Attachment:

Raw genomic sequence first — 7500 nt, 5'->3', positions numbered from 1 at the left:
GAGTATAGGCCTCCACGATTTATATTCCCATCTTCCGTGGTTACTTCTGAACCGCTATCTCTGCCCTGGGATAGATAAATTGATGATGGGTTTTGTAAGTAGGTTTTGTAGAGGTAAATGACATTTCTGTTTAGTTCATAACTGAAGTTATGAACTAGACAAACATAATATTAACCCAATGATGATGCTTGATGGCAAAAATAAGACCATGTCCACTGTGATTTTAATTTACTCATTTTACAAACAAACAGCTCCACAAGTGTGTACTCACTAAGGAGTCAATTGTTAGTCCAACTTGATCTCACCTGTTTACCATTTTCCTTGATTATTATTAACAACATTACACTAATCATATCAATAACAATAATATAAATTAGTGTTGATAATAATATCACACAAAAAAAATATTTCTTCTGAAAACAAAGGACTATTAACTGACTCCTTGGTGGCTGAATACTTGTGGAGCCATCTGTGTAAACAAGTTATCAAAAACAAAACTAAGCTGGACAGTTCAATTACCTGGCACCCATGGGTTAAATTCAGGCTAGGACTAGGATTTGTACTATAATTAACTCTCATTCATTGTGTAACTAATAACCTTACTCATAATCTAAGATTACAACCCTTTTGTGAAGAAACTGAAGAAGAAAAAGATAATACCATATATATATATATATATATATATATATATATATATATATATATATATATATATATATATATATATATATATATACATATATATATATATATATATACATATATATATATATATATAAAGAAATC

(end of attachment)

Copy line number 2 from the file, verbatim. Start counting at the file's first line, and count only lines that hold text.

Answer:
GAGTATAGGCCTCCACGATTTATATTCCCATCTTCCGTGGTTACTTCTGAACCGCTATCTCTGCCCTGGGATAGATAAATTGATGATGGGTTTTGTAAGTAGGTTTTGTAGAGGTAAATGACATTTCTGTTTAGTTCATAACTGAAGTTATGAACTAGACAAACATAATATTAACCCAATGATGATGCTTGATGGCAAAAATAAGACCATGTCCACTGTGATTTTAATTTACTCATTTTACAAACAAACAGCTCCACAAGTGTGTACTCACTAAGGAGTCAATTGTTAGTCCAACTTGATCTCACCTGTTTACCATTTTCCTTGATTATTATTAACAACATTACACTAATCATATCAATAACAATAATATAAATTAGTGTTGATAATAATATCACACAAAAAAAATATTTCTTCTGAAAACAAAGGACTATTAACTGACTCCTTGGTGGCTGAATACTTGTGGAGCCATCTGTGTAAACAAGTTATCAAAAACAAAACTAAGCTGGACAGTTCAATTACCTGGCACCCATGGGTTAAATTCAGGCTAGGACTAGGATTTGTACTATAATTAACTCTCATTCATTGTGTAACTAATAACCTTACTCATAATCTAAGATTACAACCCTTTTGTGAAGAAACTGAAGAAGAAAAAGATAATACCATATATATATATATATATATATATATATATATATATATATATATATATATATATATATATATATATATATATATACATATATATATATATATATATACATATATATATATATATATAAAGAAATC